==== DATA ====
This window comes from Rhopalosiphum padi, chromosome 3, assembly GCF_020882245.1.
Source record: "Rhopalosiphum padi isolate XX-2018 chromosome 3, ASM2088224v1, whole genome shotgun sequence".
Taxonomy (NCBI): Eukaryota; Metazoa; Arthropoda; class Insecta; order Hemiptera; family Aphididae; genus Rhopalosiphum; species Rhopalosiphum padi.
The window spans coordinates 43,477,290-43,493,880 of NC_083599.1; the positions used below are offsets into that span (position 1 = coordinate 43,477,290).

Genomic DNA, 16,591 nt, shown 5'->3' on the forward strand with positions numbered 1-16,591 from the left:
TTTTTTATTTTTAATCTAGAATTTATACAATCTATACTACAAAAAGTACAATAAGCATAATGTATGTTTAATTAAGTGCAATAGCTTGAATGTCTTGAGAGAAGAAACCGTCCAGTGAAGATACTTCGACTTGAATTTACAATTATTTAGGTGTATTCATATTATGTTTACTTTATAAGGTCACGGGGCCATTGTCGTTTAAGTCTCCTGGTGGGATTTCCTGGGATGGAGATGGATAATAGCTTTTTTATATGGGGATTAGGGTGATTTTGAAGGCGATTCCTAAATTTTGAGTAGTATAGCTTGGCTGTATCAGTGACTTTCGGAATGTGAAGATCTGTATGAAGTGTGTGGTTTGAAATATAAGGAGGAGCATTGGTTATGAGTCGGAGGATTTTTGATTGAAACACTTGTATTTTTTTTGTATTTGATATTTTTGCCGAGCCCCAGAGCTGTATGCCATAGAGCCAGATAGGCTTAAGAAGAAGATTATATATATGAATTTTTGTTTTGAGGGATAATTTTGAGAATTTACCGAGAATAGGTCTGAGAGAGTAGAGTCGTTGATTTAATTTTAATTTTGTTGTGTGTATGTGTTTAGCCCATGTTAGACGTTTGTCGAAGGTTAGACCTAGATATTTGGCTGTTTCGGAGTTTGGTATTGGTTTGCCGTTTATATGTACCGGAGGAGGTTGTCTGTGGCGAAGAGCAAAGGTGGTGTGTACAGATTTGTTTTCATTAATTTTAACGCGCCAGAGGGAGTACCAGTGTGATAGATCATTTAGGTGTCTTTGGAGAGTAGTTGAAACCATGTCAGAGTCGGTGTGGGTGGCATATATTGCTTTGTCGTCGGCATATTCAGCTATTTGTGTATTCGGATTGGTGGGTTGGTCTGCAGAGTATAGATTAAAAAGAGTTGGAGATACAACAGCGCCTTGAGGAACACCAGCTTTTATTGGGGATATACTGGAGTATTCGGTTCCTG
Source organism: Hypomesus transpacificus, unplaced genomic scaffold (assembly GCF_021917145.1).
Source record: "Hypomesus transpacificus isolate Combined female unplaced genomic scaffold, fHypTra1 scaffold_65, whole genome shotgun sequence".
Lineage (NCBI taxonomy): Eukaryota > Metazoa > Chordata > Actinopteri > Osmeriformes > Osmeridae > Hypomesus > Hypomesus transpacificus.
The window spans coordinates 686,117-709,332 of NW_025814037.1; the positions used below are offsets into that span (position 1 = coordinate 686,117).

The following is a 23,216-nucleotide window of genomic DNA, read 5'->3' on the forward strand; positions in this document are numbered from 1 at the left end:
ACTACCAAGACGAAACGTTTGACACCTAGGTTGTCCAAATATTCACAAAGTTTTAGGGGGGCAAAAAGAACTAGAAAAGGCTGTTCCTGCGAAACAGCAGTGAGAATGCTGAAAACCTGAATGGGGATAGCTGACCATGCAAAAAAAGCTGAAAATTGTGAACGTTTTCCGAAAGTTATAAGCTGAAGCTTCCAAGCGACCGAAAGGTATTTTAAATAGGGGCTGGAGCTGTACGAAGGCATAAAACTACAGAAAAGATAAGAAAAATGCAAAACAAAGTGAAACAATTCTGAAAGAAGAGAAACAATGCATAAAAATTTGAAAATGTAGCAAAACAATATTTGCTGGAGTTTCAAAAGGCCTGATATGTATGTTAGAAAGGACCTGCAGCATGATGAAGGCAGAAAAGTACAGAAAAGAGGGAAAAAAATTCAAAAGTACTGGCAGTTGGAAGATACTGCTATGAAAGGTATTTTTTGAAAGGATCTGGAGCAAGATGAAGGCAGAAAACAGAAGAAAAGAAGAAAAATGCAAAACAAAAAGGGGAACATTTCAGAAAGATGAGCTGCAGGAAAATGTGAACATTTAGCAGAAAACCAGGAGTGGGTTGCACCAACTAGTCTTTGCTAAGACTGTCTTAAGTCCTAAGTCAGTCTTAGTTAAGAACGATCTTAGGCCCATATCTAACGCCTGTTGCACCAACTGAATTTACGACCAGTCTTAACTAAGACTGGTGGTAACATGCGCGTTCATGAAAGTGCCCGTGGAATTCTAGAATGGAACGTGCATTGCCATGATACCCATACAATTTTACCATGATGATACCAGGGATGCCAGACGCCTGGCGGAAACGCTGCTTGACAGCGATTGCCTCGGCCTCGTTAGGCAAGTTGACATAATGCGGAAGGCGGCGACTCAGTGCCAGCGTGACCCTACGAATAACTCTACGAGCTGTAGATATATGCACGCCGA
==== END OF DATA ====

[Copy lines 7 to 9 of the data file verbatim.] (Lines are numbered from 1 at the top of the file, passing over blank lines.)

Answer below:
Source organism: Hypomesus transpacificus, unplaced genomic scaffold (assembly GCF_021917145.1).
Source record: "Hypomesus transpacificus isolate Combined female unplaced genomic scaffold, fHypTra1 scaffold_65, whole genome shotgun sequence".
Lineage (NCBI taxonomy): Eukaryota > Metazoa > Chordata > Actinopteri > Osmeriformes > Osmeridae > Hypomesus > Hypomesus transpacificus.